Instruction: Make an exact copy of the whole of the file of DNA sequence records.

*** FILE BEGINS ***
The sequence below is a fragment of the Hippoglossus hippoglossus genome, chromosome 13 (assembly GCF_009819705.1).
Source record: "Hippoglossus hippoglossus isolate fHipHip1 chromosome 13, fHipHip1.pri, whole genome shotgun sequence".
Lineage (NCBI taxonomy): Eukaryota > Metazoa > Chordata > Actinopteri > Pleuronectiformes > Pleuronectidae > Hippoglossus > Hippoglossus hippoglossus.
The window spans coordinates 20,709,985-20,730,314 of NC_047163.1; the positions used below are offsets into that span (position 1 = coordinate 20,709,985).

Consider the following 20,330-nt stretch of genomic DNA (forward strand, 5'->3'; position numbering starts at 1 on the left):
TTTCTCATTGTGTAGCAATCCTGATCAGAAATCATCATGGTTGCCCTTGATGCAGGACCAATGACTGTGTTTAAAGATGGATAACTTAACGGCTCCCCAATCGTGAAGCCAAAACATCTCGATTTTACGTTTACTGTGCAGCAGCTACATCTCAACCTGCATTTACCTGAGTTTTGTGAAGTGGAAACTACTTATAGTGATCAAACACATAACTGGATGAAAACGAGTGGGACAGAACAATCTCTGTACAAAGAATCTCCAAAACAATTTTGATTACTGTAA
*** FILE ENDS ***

The sequence below is a fragment of the Hippoglossus hippoglossus genome, chromosome 13 (assembly GCF_009819705.1).
Source record: "Hippoglossus hippoglossus isolate fHipHip1 chromosome 13, fHipHip1.pri, whole genome shotgun sequence".
Lineage (NCBI taxonomy): Eukaryota > Metazoa > Chordata > Actinopteri > Pleuronectiformes > Pleuronectidae > Hippoglossus > Hippoglossus hippoglossus.
The window spans coordinates 20,709,985-20,730,314 of NC_047163.1; the positions used below are offsets into that span (position 1 = coordinate 20,709,985).

Consider the following 20,330-nt stretch of genomic DNA (forward strand, 5'->3'; position numbering starts at 1 on the left):
TTTCTCATTGTGTAGCAATCCTGATCAGAAATCATCATGGTTGCCCTTGATGCAGGACCAATGACTGTGTTTAAAGATGGATAACTTAACGGCTCCCCAATCGTGAAGCCAAAACATCTCGATTTTACGTTTACTGTGCAGCAGCTACATCTCAACCTGCATTTACCTGAGTTTTGTGAAGTGGAAACTACTTATAGTGATCAAACACATAACTGGATGAAAACGAGTGGGACAGAACAATCTCTGTACAAAGAATCTCCAAAACAATTTTGATTACTGTAA